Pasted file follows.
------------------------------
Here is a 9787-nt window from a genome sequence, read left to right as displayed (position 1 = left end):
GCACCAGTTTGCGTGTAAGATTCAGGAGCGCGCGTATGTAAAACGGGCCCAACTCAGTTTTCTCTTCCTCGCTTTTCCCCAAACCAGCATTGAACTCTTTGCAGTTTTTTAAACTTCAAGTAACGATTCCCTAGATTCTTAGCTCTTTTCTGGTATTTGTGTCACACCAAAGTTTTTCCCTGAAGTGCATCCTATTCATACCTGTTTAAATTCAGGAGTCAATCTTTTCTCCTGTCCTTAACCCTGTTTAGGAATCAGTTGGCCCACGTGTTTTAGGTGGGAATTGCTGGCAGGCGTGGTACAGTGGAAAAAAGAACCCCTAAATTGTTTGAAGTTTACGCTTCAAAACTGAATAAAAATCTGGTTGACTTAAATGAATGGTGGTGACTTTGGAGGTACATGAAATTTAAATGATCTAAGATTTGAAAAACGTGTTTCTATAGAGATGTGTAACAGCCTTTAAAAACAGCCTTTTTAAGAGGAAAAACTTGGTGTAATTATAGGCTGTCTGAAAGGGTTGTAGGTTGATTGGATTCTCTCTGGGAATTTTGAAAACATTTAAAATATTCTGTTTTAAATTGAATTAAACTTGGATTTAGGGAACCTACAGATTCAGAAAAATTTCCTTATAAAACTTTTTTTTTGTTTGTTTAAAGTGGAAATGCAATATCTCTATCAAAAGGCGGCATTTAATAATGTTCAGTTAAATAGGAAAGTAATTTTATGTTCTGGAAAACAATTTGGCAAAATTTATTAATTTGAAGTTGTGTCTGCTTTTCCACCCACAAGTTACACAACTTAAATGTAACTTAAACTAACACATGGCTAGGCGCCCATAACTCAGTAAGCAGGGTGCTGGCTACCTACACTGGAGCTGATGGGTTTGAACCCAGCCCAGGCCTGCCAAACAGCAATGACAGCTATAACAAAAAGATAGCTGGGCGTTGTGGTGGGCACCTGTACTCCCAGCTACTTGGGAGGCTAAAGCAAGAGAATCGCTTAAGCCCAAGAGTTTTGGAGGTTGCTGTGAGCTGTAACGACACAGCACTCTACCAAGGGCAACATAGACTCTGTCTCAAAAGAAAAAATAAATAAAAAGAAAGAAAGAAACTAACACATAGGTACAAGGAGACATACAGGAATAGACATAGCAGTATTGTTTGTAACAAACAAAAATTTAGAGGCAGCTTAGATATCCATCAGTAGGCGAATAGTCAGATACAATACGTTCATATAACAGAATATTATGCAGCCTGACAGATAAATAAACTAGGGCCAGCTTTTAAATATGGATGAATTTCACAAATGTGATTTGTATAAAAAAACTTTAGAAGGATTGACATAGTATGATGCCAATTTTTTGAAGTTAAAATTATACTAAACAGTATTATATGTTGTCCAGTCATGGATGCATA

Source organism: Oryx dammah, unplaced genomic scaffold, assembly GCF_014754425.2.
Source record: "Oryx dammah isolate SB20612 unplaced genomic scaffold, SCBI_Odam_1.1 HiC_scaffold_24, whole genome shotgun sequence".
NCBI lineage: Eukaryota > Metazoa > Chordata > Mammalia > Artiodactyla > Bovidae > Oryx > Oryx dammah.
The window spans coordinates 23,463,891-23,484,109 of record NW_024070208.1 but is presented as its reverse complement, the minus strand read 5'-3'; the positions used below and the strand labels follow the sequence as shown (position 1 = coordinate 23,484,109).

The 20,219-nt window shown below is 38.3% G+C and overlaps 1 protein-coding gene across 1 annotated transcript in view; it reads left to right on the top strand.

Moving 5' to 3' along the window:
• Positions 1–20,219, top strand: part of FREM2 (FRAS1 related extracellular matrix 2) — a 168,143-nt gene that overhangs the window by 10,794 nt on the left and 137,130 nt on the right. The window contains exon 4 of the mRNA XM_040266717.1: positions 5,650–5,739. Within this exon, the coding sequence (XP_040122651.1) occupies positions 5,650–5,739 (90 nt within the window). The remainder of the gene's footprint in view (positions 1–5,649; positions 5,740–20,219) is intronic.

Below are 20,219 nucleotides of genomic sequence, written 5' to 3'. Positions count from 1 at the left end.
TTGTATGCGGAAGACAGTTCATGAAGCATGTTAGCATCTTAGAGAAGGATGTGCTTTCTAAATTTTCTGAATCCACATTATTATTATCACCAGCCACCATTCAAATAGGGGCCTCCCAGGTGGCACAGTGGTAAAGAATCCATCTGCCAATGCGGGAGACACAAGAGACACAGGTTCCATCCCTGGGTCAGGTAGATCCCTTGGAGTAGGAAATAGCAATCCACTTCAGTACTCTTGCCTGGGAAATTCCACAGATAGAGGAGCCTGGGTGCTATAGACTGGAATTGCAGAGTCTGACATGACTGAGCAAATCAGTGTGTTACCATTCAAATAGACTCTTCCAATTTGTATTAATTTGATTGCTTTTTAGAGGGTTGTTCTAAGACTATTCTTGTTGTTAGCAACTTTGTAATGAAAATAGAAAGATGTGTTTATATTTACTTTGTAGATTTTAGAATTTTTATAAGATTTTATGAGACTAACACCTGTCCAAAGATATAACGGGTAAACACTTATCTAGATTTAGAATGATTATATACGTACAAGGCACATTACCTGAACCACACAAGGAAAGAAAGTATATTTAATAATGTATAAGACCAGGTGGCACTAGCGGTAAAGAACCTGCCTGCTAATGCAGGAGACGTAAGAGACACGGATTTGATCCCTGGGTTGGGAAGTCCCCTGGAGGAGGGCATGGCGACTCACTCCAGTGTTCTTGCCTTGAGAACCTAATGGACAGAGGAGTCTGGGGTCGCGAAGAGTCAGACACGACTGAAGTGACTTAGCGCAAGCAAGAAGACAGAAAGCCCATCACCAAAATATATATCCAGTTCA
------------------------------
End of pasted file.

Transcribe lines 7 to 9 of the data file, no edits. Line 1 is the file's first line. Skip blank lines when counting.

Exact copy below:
The 20,219-nt window shown below is 38.3% G+C and overlaps 1 protein-coding gene across 1 annotated transcript in view; it reads left to right on the top strand.

Moving 5' to 3' along the window:
• Positions 1–20,219, top strand: part of FREM2 (FRAS1 related extracellular matrix 2) — a 168,143-nt gene that overhangs the window by 10,794 nt on the left and 137,130 nt on the right. The window contains exon 4 of the mRNA XM_040266717.1: positions 5,650–5,739. Within this exon, the coding sequence (XP_040122651.1) occupies positions 5,650–5,739 (90 nt within the window). The remainder of the gene's footprint in view (positions 1–5,649; positions 5,740–20,219) is intronic.